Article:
Opal gemstones captivate with their unique optical characteristics. Opals often exhibit a spectrum of colors called “play-of-color” which is seen in various kinds of lighting.
The Roman naturalist, Pliny referred to this in the 1st Century A.D. when he wrote: “For in them you shall see the living fire of ruby, the glorious purple of the amethyst, the sea-green of the emerald, all glittering together in an incredible mixture of light.” Every opal is unique in appearance,
which makes them desirable for those who crave individual expression.
Fiery play-of color, but they can also be colorless, opaque, translucent or transparent. The most common and affordable variety is milky or white opal because it shows a play of color against a white opaque background. Color patches or tiny flashes called 'pinfire' are usually light and bright pinks and greens.
Jelly opals and crystal opals are transparent to translucent, with a subtle sheen of color dancing through the gem, rather than color patches. The most valuable opals, known as black or gem opals, feature large, luminescent areas of one or more bright colors
against a dark background. The most valuable opals, known as black or gem opals, feature large, luminescent areas of one or more bright colors against a dark background.
Ninety-five percent of the world's precious opal comes from Australia, where it is the national stone. Australia also produces of many varieties used in jewelry, including milky opal, jelly opal, boulder opal, crystal opal and
some fire opal. Other sources include Mexico, Brazil, Peru, Ethiopia and Madagascar.
Amethyst belongs to the quartz species and is related to rock crystal, citrine, praseolite (a rare, greenish form of quartz) and chalcedony (or agate).
Opal ranks 5-6.5 (out of 10) on the Mohs Scale of Mineral Hardness. Because of their relative softness, opals are rarely faceted.
Some opals may be treated to enhance their color or appearance. Information about any stone known to be treated will be disclosed to the buyer.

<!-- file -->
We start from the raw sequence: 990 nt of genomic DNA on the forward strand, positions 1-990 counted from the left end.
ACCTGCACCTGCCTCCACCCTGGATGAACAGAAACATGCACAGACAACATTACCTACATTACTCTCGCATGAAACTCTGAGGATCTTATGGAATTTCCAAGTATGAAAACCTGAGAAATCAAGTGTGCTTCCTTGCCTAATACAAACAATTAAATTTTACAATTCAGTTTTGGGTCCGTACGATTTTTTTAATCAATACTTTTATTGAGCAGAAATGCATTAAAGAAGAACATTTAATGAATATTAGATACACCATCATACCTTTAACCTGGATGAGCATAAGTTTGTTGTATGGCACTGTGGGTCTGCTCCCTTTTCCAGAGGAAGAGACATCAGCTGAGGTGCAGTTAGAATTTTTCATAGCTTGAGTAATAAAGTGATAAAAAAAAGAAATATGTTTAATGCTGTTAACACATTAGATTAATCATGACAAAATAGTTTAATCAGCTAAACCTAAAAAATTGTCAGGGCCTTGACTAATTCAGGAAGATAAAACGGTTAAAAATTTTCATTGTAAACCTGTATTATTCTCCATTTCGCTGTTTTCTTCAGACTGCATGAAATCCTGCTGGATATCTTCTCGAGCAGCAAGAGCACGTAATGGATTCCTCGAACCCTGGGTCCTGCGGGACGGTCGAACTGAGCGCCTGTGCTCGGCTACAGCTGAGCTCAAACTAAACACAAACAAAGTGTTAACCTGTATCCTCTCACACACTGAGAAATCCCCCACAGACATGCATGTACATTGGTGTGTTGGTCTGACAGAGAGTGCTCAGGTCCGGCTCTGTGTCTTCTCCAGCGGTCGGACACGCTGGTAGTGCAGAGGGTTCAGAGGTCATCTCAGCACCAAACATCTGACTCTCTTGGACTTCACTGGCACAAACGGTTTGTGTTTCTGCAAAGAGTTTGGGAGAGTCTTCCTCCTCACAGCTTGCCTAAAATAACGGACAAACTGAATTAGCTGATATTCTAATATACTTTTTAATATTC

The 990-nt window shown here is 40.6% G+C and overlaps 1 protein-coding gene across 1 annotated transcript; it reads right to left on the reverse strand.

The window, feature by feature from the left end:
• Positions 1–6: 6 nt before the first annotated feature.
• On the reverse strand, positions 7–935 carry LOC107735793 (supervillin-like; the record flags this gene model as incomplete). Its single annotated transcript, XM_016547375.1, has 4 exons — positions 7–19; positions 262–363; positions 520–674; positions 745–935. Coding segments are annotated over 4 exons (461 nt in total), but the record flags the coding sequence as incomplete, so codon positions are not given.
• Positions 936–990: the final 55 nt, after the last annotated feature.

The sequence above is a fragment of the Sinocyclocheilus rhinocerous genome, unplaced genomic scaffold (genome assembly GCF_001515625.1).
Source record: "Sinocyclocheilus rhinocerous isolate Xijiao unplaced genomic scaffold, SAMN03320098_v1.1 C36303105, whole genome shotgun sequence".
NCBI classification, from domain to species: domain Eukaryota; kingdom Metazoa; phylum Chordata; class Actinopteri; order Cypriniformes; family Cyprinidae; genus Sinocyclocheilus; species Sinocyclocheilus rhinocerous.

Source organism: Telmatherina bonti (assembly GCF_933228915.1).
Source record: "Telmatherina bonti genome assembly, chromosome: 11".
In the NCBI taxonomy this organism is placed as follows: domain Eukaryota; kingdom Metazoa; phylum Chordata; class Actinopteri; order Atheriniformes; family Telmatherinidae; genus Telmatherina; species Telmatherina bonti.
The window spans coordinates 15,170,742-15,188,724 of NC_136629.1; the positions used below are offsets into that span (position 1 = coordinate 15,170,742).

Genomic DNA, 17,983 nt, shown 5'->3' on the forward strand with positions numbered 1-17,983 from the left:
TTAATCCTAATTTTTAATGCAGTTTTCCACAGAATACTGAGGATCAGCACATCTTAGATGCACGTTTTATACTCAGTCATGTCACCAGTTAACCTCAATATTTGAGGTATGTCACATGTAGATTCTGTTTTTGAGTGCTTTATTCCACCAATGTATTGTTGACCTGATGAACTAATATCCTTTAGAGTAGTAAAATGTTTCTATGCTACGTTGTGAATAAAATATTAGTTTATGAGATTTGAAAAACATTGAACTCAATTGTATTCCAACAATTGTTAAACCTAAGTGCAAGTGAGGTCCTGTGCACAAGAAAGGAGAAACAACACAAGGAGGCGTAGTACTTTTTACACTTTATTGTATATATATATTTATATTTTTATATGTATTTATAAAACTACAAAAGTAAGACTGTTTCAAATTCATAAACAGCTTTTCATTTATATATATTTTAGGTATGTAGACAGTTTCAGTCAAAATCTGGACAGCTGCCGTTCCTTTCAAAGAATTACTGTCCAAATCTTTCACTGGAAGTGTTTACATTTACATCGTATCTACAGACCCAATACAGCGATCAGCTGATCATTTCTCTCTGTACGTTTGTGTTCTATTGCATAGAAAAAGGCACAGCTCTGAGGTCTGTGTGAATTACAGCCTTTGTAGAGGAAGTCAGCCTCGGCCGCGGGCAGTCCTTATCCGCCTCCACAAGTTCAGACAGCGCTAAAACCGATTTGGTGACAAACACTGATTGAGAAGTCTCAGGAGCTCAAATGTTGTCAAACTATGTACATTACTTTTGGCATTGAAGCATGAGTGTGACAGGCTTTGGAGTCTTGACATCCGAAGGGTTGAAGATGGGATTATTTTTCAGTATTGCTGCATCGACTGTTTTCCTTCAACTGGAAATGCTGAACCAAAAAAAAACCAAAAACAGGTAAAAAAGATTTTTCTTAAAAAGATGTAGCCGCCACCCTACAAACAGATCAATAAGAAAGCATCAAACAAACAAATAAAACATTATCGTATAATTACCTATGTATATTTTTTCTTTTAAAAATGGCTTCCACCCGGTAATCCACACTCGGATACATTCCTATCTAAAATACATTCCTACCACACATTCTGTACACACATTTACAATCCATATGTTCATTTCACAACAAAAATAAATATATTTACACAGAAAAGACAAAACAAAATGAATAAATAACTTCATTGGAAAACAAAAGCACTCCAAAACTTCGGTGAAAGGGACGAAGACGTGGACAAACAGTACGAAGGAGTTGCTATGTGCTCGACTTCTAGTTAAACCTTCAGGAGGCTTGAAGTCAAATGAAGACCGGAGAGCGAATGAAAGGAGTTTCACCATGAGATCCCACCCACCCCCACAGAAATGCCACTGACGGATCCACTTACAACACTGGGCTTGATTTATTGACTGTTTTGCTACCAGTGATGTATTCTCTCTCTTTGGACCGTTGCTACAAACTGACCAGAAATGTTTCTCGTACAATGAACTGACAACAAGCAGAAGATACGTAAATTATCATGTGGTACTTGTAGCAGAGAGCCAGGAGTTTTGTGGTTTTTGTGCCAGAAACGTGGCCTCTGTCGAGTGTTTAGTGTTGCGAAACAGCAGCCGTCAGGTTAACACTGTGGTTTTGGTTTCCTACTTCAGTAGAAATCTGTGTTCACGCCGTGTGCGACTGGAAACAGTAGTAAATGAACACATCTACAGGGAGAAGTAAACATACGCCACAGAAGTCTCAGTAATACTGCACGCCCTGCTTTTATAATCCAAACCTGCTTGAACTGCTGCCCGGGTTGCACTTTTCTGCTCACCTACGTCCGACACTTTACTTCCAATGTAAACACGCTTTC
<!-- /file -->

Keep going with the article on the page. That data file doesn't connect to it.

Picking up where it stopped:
Care & Cleaning
Opals are delicate when subjected to heat, temperature and air pressure changes because they contain varying degrees of water. The best way to clean opal jewelry is with warm, sudsy water and a tightly woven microfiber cloth. Steam-cleaning should always be avoided.
Many people are unaware that Opal, one of October's birthstones, is Australia 's national gemstone. Australia not only mines 95 per cent of the world's precious black and white opal but offers opals of many varieties used in jewelry, including milky opal, jelly opal, boulder opal, crystal opal and some fire opal.
Opals have been used for everything from easing childbirth to bringing strength in battle. Long known as the Wish Stone, opal is supposed to promote love and romance and grant wishes and personal happiness.
There was a time, in nineteenth century Britain , when opal was considered bad luck for anyone not born in October. This was largely because Sir Walter Scott, portrayed opal as bringing bad luck and death to one of his fictional heroines, Anne of Girstein. However,
Queen Victoria, who adored opals, helped to dispel this notion by giving opals to all of her daughters, whether born in October or not. Thus, opal gained a wider popularity than ever, especially when the brighter gem and black opals from Australia
Information from Jewelers of America